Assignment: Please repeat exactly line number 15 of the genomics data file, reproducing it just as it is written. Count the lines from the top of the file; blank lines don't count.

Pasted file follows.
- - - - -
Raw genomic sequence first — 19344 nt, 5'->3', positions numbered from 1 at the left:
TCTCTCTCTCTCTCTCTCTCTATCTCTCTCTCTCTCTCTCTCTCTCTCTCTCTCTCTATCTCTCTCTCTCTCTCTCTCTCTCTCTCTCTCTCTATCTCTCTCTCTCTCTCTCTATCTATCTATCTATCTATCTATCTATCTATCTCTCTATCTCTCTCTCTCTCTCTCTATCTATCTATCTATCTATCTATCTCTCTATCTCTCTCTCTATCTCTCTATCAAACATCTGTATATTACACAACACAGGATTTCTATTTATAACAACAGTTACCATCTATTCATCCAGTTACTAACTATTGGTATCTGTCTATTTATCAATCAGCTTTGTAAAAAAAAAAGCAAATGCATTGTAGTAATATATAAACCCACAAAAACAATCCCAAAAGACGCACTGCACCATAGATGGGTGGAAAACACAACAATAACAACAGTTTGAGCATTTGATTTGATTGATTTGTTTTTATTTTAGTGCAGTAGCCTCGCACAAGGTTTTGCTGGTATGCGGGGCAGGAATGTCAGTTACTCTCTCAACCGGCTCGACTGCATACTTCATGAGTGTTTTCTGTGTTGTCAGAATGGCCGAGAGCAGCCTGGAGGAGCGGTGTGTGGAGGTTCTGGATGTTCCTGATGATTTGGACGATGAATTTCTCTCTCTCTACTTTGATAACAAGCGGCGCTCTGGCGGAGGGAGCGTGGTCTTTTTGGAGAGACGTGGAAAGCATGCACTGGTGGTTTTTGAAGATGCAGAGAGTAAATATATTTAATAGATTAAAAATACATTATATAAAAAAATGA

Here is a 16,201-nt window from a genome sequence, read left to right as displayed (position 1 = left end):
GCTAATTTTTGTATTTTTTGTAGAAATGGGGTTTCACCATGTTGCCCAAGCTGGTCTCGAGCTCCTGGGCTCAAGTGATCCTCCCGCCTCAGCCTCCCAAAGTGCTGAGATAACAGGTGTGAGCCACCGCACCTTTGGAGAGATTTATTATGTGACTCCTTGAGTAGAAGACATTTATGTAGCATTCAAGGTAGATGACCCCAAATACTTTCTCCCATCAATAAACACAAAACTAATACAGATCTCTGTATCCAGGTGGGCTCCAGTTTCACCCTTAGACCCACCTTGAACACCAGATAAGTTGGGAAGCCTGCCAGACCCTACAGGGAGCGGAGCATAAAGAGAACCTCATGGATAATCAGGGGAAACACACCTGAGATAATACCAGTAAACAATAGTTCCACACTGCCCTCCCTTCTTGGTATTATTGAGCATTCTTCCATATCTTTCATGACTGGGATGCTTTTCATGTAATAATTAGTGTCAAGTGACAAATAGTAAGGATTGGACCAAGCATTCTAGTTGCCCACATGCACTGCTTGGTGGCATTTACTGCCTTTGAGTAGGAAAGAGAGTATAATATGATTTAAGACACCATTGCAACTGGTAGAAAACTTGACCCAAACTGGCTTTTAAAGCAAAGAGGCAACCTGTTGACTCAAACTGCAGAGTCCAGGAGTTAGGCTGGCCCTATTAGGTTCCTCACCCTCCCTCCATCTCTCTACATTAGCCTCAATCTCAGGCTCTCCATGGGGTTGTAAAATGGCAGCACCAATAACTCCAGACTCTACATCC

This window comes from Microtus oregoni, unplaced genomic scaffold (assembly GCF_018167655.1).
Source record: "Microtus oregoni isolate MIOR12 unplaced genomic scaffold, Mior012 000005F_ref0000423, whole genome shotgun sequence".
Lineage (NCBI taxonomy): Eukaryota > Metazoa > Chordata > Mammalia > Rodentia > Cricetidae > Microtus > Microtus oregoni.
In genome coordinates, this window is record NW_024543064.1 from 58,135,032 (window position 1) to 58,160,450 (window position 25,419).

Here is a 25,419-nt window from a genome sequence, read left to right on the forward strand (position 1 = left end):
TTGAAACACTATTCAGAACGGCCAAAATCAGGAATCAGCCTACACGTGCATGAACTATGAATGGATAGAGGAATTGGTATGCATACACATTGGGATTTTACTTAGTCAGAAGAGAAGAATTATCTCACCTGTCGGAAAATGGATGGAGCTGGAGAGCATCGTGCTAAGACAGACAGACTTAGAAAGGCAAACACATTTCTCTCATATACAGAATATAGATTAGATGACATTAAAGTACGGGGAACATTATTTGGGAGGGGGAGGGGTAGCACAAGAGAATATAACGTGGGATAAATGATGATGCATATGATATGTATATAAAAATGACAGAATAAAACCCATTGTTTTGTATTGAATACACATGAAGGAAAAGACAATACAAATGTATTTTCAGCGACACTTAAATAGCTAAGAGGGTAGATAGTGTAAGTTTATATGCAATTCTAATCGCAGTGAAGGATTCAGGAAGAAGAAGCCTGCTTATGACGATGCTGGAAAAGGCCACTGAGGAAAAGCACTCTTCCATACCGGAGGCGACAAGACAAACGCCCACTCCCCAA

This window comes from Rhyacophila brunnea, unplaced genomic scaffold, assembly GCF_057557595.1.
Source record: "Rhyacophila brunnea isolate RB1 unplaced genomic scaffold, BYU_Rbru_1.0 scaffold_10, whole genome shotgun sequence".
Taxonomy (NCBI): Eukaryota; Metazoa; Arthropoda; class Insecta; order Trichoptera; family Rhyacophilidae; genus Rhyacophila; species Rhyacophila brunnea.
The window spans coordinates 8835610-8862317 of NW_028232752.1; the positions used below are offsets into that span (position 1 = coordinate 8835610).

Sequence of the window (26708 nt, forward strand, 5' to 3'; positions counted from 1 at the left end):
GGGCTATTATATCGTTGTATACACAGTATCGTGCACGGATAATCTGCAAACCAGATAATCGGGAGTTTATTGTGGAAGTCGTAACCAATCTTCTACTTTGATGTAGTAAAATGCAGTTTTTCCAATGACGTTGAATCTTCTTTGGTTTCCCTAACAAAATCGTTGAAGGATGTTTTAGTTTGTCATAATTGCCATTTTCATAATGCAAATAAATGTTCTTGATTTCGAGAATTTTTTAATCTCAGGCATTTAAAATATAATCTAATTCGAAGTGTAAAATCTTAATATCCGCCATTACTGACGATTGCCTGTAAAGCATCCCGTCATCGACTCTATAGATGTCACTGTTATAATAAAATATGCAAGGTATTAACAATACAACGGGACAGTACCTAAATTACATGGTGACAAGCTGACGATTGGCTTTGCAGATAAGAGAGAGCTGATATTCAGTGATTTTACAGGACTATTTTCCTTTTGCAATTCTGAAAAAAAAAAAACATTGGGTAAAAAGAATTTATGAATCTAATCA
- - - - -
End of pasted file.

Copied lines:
Sequence of the window (26708 nt, forward strand, 5' to 3'; positions counted from 1 at the left end):